This year’s Home Grown Cereals Authority (HGCA) Recommended List for 2015/16 sees 28 varieties joining it and 27 leaving.
This may seem an extraordinary level of churn but, according to Simon Oxley, who manages the list, it is a necessary part of offering choice for growers across the country and the end markets they supply.
Dr Oxley said: “I don’t think it is a case of putting too many varieties on the list.
“We might more fairly be criticised for leaving varieties on for too long. There are always a number of hangers-on, especially for use in Scotland.
“For example, we would be criticised for taking Viscount off the list because it is a popular wheat in Scotland and growers want to see how it compares with newer varieties in terms of agronomic factors and disease resistance.”
He added: “ The HGCA Recommended List is a risk-management tool, providing independent information to the grower, agronomist and end-user on the variety performance in terms of both agronomy and quality, based on data over several seasons, soil types and sow dates.
“Making greater use of the Recommended List trials for disease monitoring during the current season provides an opportunity to make the industry aware of changes as they occur.”
Dr Oxley stressed the importance of showing treated and untreated yields. The new Group 3 soft wheat variety RGT Conversion, for instance, showed good untreated yield indicating that it would still perform reasonably well without fungicides.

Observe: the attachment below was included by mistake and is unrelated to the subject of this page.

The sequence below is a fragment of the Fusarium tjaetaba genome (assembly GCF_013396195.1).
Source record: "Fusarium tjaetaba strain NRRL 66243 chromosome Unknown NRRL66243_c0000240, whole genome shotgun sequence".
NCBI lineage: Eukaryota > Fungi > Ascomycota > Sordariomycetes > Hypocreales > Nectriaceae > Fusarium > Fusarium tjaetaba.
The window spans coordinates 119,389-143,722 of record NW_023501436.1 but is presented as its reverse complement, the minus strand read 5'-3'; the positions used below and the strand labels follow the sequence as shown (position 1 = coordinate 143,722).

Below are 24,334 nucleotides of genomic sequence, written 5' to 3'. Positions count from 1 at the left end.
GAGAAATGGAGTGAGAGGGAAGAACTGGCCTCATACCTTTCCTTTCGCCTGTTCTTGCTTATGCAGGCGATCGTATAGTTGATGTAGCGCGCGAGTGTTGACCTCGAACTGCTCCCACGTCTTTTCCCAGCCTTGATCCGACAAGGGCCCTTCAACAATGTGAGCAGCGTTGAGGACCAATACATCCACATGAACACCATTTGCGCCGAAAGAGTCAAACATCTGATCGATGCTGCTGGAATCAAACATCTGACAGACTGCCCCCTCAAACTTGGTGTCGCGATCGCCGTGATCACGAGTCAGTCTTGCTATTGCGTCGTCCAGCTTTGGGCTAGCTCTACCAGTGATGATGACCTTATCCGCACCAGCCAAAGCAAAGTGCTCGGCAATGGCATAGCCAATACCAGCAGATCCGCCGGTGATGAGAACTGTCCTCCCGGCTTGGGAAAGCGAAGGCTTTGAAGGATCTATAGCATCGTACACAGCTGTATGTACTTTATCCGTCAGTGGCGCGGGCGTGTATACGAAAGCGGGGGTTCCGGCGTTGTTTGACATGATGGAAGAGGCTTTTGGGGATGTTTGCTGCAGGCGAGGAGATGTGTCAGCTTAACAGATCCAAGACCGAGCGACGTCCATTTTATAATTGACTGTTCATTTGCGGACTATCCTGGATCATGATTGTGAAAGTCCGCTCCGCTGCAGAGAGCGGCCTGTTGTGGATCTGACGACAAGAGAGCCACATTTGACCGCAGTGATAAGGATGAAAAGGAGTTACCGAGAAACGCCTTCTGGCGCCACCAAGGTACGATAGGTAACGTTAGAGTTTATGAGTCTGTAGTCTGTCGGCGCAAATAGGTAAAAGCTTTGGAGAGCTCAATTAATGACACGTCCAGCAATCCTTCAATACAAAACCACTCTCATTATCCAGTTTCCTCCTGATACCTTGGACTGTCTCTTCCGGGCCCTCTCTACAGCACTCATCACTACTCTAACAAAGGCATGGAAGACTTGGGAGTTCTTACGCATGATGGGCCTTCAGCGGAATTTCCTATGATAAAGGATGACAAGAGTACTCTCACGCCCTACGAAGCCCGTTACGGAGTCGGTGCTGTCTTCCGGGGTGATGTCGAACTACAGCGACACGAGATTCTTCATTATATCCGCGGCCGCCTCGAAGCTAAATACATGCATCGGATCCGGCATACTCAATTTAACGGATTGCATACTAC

“There are challenges with fungicides, so we do not want to go for varieties simply with a high potential treated yield,” he said.
Britannia is the highest-yielding Group 3 variety on the new list suitable for biscuits and with provisional export potential. It has good resistance to yellow rust and septoria tritici, but attention is required to manage straw strength.
RGT Conversion has a yield similar to existing Group 3 varieties but, importantly for Scotland, it also has good distilling characteristics, achieving a high alcohol yield.
Winter barley growers have a choice of two new feed varieties for the UK, with a six-row conventional feed variety, Daxor, and a two-row feed variety, KWS Infinity.
Daxor combines a high yield and stiffer straw than current conventional six-row feed varieties.
KWS Infinity raises the two-row feed yield, with no compromise on maturity, straw strength or specific weight.
Spring malting barley sees a total of seven new varieties. Sienna, Vault and Octavia have dual use potential for brewing and malt distilling. Olympus may be suitable for malt and grain distilling, and Deveron for malt distilling.
For oilseed rape, new varieties offer improved yield. The variety V316OL is a first for the HGCA Recommended List for oilseeds, combining high yields in both UK regions and a good agronomic package with high quality food-grade oil.
Mentor is the only new oilseed rape on the list which has resistance to clubroot.